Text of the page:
But overall I think that these things all work together, which is really the philosophy and focus of our company. We work in tourism, we work in economic development, and we work in real-estate development. And the reason we work in those three sectors is because we think those are the three that have historically been separate silos but are now much more interdependent on one another. You don’t get the economic development you’re looking for without the urbanization and the real-estate development and increased density. And you don’t get the tourism that you’re looking for without that vibrancy. And you don’t get the meetings and conventions if you don’t have the leisure tourists that help create the vibrancy. And so there’s a lot more interconnection between all of these areas that we think are important to consider as we think about the future posterity of places.

From your perspective, what advantages do smaller — what we call second-tier — cities have in attracting business events?

There is a real trend and a real opportunity for some of these smaller cities to see some significant growth in the meetings and events business. And the reason I say that is, for delegates going to meetings and events, it’s not just about the meeting, it’s also about experiencing the place. And so many of the convention centers in the larger cities that we’ve built are isolated islands really cut off from the fabric of the urban environment.

So when people are thinking about having a meeting or event, if it’s not a 10,000-person conference that just absolutely has to be in one of those big boxes, there are a range of alternatives, and I think more and more interest in going to second-tier places that are more integrated into the urban fabric, which adds up to maybe a bigger experience for the people who attend. So I think we’re going to see some interesting developments around convention center design and development in the so-called second-tier cities that have a lot of opportunity.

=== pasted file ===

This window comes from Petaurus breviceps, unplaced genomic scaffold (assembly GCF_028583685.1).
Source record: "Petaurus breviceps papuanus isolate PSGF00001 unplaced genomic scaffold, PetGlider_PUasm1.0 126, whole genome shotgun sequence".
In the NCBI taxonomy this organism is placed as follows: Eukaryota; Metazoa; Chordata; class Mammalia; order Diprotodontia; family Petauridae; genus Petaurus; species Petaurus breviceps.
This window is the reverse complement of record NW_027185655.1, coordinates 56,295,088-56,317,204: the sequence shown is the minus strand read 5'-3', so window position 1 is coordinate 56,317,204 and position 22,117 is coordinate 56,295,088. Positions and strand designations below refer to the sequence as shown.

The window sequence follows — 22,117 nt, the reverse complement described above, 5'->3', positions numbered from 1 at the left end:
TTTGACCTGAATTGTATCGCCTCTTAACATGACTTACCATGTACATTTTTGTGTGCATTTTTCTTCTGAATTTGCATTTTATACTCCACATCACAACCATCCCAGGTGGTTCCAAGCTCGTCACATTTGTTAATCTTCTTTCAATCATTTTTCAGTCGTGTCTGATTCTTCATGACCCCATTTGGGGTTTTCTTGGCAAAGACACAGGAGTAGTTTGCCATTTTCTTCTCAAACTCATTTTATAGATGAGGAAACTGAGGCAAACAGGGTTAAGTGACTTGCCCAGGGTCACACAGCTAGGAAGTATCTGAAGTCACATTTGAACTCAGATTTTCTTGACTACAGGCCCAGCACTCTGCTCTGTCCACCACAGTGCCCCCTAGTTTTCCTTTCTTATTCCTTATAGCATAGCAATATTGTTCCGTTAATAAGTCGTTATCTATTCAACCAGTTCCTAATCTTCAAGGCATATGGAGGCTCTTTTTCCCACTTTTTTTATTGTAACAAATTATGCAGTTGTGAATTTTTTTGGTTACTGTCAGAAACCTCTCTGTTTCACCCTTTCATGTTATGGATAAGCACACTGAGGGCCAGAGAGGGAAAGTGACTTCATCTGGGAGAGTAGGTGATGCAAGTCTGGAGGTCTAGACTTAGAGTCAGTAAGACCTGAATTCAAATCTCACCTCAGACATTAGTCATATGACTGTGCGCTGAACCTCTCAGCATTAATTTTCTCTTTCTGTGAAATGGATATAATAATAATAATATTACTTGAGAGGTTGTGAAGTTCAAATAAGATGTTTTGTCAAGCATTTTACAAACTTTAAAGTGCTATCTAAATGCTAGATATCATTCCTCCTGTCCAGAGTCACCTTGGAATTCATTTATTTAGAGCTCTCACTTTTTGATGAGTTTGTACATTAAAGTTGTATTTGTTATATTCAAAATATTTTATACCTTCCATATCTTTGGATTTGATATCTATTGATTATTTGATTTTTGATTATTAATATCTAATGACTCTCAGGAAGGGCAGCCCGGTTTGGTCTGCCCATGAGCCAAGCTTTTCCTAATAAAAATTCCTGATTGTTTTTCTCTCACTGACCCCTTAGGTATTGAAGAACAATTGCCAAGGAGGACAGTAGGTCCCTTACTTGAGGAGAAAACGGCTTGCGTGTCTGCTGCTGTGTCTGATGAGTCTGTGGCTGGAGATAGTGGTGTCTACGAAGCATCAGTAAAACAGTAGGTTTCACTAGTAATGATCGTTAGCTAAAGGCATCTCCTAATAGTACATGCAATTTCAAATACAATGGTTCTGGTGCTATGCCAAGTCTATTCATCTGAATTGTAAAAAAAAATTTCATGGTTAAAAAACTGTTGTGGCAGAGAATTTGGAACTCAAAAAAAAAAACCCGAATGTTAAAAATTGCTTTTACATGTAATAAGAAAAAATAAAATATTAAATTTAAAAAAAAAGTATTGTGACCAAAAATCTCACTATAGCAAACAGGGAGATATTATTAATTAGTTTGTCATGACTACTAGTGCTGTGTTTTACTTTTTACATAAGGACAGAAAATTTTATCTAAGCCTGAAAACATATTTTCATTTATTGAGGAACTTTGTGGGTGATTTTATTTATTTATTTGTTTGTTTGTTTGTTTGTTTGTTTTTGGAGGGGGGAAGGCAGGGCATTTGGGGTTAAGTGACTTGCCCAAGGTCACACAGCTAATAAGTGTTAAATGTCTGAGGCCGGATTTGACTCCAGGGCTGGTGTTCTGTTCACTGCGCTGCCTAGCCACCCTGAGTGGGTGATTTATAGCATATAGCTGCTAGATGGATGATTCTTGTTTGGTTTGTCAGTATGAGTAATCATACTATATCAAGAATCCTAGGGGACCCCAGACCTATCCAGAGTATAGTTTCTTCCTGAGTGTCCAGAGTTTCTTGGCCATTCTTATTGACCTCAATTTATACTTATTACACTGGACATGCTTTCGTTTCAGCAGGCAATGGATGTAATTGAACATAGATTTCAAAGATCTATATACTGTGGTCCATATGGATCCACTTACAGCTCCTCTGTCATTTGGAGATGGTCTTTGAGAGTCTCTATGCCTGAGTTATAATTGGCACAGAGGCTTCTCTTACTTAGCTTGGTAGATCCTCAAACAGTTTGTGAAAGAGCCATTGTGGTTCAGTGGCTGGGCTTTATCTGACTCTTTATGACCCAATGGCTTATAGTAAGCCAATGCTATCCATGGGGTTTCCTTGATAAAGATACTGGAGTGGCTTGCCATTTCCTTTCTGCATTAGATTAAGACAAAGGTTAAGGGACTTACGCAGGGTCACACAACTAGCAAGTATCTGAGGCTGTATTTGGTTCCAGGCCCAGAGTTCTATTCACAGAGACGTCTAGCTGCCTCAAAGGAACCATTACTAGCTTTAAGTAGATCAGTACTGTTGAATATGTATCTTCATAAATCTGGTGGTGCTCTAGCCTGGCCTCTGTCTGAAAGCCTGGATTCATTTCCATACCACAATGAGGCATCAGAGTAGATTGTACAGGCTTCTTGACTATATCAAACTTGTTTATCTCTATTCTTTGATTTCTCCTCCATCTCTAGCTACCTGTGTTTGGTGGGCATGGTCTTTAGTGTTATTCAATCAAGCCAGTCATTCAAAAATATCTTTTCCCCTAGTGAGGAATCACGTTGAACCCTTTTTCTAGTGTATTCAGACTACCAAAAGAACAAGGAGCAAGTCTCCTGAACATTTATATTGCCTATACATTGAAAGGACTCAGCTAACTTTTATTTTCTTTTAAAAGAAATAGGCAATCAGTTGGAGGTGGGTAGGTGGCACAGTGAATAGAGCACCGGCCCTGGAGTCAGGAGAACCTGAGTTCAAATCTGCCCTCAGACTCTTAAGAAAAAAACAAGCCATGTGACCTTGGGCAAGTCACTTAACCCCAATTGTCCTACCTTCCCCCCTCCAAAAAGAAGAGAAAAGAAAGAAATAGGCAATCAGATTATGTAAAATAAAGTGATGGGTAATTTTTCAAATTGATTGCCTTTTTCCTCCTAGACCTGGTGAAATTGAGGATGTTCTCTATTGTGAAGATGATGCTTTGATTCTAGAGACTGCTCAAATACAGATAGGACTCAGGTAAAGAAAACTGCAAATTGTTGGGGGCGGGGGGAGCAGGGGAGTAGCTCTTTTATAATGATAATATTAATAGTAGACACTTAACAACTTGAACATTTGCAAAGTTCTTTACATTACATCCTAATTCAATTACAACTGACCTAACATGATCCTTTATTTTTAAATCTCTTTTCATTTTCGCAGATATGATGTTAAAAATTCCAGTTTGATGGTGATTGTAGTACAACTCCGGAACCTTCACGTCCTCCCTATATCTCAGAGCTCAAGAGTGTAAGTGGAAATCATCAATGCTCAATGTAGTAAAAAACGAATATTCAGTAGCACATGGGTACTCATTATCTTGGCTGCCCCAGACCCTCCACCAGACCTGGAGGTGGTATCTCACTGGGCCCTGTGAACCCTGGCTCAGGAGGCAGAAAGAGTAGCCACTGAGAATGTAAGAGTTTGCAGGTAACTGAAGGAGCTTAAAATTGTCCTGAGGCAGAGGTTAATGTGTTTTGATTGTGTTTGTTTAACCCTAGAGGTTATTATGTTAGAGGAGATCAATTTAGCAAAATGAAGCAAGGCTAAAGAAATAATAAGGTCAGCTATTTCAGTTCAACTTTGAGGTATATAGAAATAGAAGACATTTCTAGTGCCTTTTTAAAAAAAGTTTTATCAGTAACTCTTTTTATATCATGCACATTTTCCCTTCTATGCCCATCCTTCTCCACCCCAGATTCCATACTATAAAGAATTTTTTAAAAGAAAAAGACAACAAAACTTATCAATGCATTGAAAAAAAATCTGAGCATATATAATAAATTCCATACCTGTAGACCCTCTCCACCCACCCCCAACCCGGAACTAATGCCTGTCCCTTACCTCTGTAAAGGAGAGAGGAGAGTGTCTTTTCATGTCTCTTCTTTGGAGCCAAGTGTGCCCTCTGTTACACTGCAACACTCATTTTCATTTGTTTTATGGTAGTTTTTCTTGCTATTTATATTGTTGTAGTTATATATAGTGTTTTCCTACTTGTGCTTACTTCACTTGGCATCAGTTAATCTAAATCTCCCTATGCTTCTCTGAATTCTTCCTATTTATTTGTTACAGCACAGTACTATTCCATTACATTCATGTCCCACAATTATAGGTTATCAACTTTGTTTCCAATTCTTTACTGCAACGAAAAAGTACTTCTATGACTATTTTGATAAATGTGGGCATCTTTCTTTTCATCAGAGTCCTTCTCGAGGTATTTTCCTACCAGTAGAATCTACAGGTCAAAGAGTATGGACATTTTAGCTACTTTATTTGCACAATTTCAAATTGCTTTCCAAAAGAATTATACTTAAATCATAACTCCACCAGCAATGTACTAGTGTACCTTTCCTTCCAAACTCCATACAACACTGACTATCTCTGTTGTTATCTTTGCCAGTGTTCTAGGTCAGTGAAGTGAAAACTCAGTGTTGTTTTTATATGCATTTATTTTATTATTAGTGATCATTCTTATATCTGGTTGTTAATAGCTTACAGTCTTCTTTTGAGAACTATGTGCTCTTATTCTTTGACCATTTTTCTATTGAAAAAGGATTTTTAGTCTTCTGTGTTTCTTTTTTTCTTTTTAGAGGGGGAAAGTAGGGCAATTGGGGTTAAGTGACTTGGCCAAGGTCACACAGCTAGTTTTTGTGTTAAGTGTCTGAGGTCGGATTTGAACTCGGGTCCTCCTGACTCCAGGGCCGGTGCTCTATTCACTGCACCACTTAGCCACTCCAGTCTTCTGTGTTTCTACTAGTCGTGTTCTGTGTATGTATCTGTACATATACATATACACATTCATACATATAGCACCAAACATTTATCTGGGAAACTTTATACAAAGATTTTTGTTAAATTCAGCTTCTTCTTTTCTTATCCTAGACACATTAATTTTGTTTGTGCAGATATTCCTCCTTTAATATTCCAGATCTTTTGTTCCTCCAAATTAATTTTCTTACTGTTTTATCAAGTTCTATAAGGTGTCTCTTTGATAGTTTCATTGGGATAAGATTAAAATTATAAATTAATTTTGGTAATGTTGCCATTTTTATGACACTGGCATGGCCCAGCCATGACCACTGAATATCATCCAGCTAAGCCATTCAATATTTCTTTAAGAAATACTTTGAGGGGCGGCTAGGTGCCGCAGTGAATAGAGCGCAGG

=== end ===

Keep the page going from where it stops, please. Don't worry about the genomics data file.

And part of that I think is also driven by, in the larger cities that have good convention centers, more global meetings and events are maybe pushing out some of the smaller associations and organizations — both just in terms of availability and in terms of pricing. So there’s going to be a tendency to look towards better value and better experiences for domestic meetings.

To download Resonance’s free reports — including America’s Best Cities Report, the 2018 World’s Best Cities Report, and the 2018 Future of Millennial Travel Report — visit resonanceco.com/our-reports/.

Small Is the New Big America’s Top 10 Small Cities, according to Resonance: 1 Honolulu, 2 Omaha, 3 Albuquerque, 4 Charleston, 5 El Paso, 6 Reno, 7 Tulsa, 8 Madison, 9 Myrtle Beach, 10 Asheville